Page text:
JayJust when you thought the UK housing market was about to calm down after the euphoria of 2021, it turns out that buyer appetite continues to grow, even in the worst of days. The UK housing market saw its strongest January in a decade and a half – its fastest growth rate since 2005. According to Nationwide the annual price increase reached 11.2% and the average home price reached £255,556.
This is all music to the ears of the UK’s biggest housebuilders – many of whom are reporting 2021 results this week – and should have paved the way for bumper profits.
The boom has seen Persimmon, Taylor Wimpy and Wistry (formerly known as Bovis Holmes) bank high profits as they have been through more than a decade of ultra-low interest rates, central bank enthusiasm and aid from the Treasury generously. benefit from. Project. What, if anything, could be stopping their winning streak?
Well, the events of last week, coupled with the broader stock market volatility since the start of the year, may give some pause for thought. Despite rising sales, housebuilders have not been on the investors side in recent months. Shares of Persimmon and Taylor Wimpey are down about a third from the highs they saw last April, and it’s a similar story in Wistry.
And shareholders have a right to be cautious. The reduced cost of living is reducing the spending power of households, which continues to confuse central bankers. As energy, fuel and food prices outpace wages, there is a growing risk that it will flow into the housing market. Rising interest rates may dampen ambitions, although mortgages are still incredibly cheap by historical standards. Worse yet, there is a risk of a solid global recession, exacerbated by Russia’s invasion of Ukraine, that could undermine already faltering consumer confidence and home purchases.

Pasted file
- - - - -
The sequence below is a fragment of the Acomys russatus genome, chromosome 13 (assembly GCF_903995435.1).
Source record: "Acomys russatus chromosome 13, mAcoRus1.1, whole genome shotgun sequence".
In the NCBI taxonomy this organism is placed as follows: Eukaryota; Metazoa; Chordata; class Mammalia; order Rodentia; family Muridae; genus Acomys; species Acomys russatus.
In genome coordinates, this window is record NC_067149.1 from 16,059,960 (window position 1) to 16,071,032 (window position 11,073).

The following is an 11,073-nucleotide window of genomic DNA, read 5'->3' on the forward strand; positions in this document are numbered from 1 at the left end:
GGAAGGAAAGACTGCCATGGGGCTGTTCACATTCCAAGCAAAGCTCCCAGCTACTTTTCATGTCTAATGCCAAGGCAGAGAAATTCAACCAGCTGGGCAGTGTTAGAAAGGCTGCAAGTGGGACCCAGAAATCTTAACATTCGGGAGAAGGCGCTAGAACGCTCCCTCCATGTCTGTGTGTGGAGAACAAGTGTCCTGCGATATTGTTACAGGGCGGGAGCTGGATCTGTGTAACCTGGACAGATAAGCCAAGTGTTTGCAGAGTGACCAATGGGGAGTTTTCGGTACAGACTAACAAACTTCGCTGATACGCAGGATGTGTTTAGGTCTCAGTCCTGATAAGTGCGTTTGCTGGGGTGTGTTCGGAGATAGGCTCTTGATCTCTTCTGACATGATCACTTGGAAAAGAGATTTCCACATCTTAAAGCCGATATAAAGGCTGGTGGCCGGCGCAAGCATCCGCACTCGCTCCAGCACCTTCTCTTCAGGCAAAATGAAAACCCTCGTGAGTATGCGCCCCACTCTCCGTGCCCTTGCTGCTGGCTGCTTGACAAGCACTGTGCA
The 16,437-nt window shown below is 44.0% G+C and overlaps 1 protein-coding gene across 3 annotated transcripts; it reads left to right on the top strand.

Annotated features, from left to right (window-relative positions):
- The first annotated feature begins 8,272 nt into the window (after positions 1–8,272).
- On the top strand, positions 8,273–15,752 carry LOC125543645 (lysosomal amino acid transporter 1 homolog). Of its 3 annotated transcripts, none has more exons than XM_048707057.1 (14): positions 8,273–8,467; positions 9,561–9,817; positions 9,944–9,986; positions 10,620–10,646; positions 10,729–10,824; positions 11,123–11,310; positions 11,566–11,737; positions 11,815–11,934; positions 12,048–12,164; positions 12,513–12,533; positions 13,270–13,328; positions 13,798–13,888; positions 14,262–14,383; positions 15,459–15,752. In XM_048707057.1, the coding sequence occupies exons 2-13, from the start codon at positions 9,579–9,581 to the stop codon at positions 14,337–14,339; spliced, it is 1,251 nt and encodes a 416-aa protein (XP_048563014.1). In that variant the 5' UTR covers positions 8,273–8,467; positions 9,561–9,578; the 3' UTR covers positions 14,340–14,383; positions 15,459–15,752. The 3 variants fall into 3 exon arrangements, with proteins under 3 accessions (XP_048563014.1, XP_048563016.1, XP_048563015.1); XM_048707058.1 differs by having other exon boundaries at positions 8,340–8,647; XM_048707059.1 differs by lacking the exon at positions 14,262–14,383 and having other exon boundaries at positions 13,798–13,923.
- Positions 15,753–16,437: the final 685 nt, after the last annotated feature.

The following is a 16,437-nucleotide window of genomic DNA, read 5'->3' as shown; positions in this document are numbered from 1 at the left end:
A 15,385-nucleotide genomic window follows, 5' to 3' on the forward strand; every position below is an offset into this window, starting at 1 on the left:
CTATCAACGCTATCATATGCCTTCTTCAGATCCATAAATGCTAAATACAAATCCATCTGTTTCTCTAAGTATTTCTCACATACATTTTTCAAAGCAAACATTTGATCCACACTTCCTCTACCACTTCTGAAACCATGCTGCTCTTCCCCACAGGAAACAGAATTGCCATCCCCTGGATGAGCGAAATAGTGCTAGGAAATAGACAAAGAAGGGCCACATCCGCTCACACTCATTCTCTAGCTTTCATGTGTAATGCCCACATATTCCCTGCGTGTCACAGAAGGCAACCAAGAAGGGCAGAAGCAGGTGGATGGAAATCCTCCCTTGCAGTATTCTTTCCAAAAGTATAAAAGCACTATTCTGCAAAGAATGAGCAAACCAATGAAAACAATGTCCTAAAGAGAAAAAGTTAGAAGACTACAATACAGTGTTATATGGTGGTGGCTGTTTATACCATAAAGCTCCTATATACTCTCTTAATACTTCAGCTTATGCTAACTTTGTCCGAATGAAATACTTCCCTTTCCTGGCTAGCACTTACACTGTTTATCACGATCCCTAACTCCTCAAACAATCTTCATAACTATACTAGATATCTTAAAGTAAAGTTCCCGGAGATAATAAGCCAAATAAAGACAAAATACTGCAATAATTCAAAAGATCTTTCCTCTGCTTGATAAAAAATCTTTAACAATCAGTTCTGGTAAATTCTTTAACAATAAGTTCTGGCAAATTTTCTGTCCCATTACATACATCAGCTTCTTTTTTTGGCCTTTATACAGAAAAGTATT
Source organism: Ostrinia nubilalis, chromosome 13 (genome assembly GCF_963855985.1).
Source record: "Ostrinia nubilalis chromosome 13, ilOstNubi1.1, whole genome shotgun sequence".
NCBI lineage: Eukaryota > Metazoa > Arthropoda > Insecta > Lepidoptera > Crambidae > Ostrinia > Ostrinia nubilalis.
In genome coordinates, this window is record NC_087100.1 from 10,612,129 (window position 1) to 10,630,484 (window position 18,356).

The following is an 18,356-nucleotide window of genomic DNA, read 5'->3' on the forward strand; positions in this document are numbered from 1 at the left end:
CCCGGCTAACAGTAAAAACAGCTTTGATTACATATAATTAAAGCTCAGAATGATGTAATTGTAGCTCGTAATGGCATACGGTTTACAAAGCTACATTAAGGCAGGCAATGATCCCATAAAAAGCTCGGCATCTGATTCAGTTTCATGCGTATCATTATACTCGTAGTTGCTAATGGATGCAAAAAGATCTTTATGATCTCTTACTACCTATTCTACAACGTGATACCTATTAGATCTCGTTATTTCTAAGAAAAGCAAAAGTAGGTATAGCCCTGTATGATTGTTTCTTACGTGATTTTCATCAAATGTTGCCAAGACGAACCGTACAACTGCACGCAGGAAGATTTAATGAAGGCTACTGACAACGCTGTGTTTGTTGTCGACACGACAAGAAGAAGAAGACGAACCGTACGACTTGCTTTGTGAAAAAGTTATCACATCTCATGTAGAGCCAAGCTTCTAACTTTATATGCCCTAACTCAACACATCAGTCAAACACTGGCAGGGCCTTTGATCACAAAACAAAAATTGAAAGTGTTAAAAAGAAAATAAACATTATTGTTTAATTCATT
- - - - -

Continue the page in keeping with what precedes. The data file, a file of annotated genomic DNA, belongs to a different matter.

Then the homeowners themselves face the rising cost. The construction industry has been battling high costs as supply chains were disrupted by the pandemic, although by far the biggest players say the costs have been more than offset by rising home prices. It’s not just the price of materials rising: As in many sectors, workers are demanding higher wages amid ongoing staffing shortages.
All of this can shrink margins for homebuilders, who report that the shortage of bricks—which can name its price—and long lead times on the material are eroding profits and damaging efficiency.
According to city analysts, there is also the question of who pays to repair the cladding scandal, which is likely to become a hot topic again. In recent weeks, ministers have given details of how the government plans to build developers in England, as well as how manufacturers bear the cost of replacing the dangerous cladding. Developers must commit to a £4bn scheme to fix this on low-rise flats. Ministers have also threatened a “cladding tax”, which would be set at 4% of any pre-tax gains exceeding £4m.
Meanwhile, the government intends to phase out its Help to Buy scheme – a £29bn subsidy for first-time buyers – in March 2023.
It means a baptism of fire for Taylor Wimpey’s new boss, Jenny Daly, who takes over from veteran chief executive Pete Redfern in April.
Over the years the housing market seems to be increasingly detached from reality, with prices reaching ridiculous multiples as well as sky-high profits for home builders. But they may be about to come back to earth.